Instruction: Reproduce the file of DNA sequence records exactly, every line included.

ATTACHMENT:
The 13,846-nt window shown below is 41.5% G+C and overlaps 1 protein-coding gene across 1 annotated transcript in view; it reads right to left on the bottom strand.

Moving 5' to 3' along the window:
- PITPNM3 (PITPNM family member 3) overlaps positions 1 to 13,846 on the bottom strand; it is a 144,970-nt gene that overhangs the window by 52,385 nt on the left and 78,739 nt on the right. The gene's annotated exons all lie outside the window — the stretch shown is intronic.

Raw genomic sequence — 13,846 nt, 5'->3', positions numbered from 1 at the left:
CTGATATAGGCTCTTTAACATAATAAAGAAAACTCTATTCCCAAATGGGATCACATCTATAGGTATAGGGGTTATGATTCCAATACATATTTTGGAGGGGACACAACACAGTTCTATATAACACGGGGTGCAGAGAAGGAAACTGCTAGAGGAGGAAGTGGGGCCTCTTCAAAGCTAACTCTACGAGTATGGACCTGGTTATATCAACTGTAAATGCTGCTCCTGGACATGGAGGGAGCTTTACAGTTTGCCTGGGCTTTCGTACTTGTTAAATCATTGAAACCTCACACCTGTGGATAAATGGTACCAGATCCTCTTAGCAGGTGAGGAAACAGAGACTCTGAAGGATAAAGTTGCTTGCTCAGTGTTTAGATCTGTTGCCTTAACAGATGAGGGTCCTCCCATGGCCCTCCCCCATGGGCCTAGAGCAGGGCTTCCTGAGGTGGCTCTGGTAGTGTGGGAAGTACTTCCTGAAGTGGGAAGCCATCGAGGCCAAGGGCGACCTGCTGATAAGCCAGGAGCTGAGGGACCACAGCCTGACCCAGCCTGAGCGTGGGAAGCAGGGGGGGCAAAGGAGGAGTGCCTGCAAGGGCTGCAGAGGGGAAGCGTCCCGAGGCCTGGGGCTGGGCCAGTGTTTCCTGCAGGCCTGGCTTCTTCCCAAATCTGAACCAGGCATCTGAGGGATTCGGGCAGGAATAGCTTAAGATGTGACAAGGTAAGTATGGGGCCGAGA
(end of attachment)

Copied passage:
The 13,846-nt window shown below is 41.5% G+C and overlaps 1 protein-coding gene across 1 annotated transcript in view; it reads right to left on the bottom strand.

Moving 5' to 3' along the window:
- PITPNM3 (PITPNM family member 3) overlaps positions 1 to 13,846 on the bottom strand; it is a 144,970-nt gene that overhangs the window by 52,385 nt on the left and 78,739 nt on the right. The gene's annotated exons all lie outside the window — the stretch shown is intronic.

Raw genomic sequence — 13,846 nt, 5'->3', positions numbered from 1 at the left:
CTGATATAGGCTCTTTAACATAATAAAGAAAACTCTATTCCCAAATGGGATCACATCTATAGGTATAGGGGTTATGATTCCAATACATATTTTGGAGGGGACACAACACAGTTCTATATAACACGGGGTGCAGAGAAGGAAACTGCTAGAGGAGGAAGTGGGGCCTCTTCAAAGCTAACTCTACGAGTATGGACCTGGTTATATCAACTGTAAATGCTGCTCCTGGACATGGAGGGAGCTTTACAGTTTGCCTGGGCTTTCGTACTTGTTAAATCATTGAAACCTCACACCTGTGGATAAATGGTACCAGATCCTCTTAGCAGGTGAGGAAACAGAGACTCTGAAGGATAAAGTTGCTTGCTCAGTGTTTAGATCTGTTGCCTTAACAGATGAGGGTCCTCCCATGGCCCTCCCCCATGGGCCTAGAGCAGGGCTTCCTGAGGTGGCTCTGGTAGTGTGGGAAGTACTTCCTGAAGTGGGAAGCCATCGAGGCCAAGGGCGACCTGCTGATAAGCCAGGAGCTGAGGGACCACAGCCTGACCCAGCCTGAGCGTGGGAAGCAGGGGGGGCAAAGGAGGAGTGCCTGCAAGGGCTGCAGAGGGGAAGCGTCCCGAGGCCTGGGGCTGGGCCAGTGTTTCCTGCAGGCCTGGCTTCTTCCCAAATCTGAACCAGGCATCTGAGGGATTCGGGCAGGAATAGCTTAAGATGTGACAAGGTAAGTATGGGGCCGAGA